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  • Eric Lipson

The Downsides of Up-Zoning

By Eric B. Lipson, J.D

We are all in favor of walkability, sustainability and affordability of neighborhoods.

But right now, in Ann Arbor in 2022 all we are getting, in the form of TC1*, is a land speculator’s dream come true. (*TC1=Transit Corridor 1 at State and Eisenhower and Stadium Blvd)

Up-zoning Is the latest craze in zoning, promising, without evidence, that it will create affordability, walkability, and sustainability by giving developers free-rein to develop as densely as the market will bear without heeding the consequent impact on the quality of life for residents.

The Mayor and City Council provided no incentives nor requirements in TC1 for affordability, or sustainability, nor any requirements for green space.

Requiring or incentivizing amenities would seem a fair exchange for the immediate benefit given to real-estate interests whose properties immediately appreciate in value. Many municipalities have such “Community Benefit” ordinances.

The fact that the TC1 up-zoning at State and Eisenhower enriches the Mayor’s largest donors makes the whole process suspect. This is no way to promote the best interests of all of Ann Arbor's citizens and is extremely disturbing.

Studies of up-zoning experiments in such areas as New York, Portland, Chicago or Minneapolis warn: “the evidence that up-zoning actually provides much of the promised benefits is lacking.”* In fact one study done of the effects of up-zoning in New York City titled: “Use Up-zoning sparingly” from notes that gentrification, paradoxically, can be an unanticipated side-effect, especially in marginal neighborhoods where existing residents are priced out of the market.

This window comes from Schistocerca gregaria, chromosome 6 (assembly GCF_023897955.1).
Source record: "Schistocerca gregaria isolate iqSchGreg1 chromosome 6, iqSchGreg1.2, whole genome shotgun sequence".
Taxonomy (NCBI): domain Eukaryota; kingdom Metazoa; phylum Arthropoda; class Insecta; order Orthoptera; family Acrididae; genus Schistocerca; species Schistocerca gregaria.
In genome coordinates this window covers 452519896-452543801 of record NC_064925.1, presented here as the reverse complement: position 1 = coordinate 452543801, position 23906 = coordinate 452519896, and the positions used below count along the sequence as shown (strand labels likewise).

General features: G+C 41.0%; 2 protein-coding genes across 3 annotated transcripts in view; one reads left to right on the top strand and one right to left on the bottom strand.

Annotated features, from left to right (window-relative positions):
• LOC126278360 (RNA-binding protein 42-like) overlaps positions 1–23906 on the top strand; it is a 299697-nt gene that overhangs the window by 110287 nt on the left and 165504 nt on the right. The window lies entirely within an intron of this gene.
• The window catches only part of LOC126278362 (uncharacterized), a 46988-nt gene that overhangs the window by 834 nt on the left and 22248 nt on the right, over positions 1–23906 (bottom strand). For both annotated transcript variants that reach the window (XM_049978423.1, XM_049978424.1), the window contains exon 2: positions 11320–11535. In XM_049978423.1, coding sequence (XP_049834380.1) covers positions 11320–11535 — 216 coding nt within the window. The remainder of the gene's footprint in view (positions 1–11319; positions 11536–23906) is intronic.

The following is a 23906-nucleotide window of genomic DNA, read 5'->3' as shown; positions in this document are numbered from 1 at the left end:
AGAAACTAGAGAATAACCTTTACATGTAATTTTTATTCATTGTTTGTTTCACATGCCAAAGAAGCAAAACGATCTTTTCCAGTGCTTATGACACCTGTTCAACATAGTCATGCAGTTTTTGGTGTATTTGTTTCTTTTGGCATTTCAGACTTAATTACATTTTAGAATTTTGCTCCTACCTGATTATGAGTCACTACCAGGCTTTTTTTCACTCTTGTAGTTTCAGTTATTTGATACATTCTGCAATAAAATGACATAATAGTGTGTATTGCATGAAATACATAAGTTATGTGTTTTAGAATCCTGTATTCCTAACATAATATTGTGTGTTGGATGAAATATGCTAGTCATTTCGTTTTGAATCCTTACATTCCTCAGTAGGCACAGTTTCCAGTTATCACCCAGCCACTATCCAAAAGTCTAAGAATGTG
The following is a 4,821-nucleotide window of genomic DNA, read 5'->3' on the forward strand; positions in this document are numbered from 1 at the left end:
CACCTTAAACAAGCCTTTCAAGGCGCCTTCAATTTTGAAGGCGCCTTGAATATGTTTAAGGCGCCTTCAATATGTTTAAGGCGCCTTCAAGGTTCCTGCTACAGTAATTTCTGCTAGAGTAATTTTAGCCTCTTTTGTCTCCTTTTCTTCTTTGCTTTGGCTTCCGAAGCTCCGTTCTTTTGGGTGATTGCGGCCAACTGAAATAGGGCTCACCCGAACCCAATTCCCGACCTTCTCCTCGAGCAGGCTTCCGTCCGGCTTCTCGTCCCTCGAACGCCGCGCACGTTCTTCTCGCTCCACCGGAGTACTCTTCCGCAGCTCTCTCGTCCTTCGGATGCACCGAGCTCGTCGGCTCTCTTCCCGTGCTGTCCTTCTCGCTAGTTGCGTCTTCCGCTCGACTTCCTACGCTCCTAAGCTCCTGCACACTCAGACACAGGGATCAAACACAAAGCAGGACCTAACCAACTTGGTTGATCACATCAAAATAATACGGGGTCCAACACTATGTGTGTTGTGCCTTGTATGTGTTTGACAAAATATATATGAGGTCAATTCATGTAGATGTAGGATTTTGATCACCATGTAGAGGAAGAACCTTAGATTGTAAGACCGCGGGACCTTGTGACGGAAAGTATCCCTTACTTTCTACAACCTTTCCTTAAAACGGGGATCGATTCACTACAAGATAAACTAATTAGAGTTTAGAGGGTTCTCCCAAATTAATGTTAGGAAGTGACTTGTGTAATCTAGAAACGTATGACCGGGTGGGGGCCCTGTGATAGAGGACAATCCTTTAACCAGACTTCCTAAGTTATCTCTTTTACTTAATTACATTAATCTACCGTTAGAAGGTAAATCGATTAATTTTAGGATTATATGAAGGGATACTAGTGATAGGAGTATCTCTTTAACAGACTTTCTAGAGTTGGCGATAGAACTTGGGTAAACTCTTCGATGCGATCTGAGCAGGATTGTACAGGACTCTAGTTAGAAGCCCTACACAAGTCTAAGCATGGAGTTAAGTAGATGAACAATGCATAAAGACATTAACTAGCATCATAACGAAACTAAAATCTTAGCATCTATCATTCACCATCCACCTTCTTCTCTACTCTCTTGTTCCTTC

I still have not heard a good answer to 1) What’s the big hurry? 2) Why not wait until AFTER revising the Comprehensive Plan scheduled for the upcoming fiscal year?

One conclusion by the skeptical is that this TC1 is designed to attract more developer and real estate money to the Mayor’s campaign. The timing is sure suspicious. Certainly the Mayor’s donor list gives some clues.

In any event, at the public Zoom meeting, I asked, "Can you point to a single example of a city approximately the size of Ann Arbor, say up to 200,000 people, where up-zoning has provided any of the promised benefits of affordability and walkability?" Mr. Lenart’s answer: “Not offhand.”

So let’s look at how up-zoning has worked in reality in Ann Arbor:

Look at the unintended consequences of up-zoning of S. University where we lost all the charm of that area and got $1,200 month per-bed student high-rises, chain stores and bars.

Look at E. Huron at Division St. where upzoning and “unanticipated” land combinations allowed higher buildings and resulted in the Old Fourth Ward falling into the shadow of The Foundry Lofts.

Will we lose Stadium Hardware, Bell’s Diner, Chela’s, Taco King, A-1 Rental, Pilars and Faz Pizza as low-rise developments give way to “downtown” high-rises and 7-11s? What will replace those small businesses if they become financially expendable?

So far planners' attempts to promote mixed use are dismal. There is zero retail at The George on Packard nor the 600 Block of S. Main street at The Yard, the former South Main Market.

Up-zoning or non-zoning is an experiment and we are the guinea pigs. I’ve heard NO examples of where the espoused goals have been achieved by merely up-zoning in a similarly sized city.

For these reasons, I am highly skeptical that this blanket rezoning will live up to its promise. Add to that the clearly suspect motives of our current mayor and council majority. Why not delay this process until it can be incorporated into the new Comprehensive Land Use Plan for the whole city, scheduled for the coming year?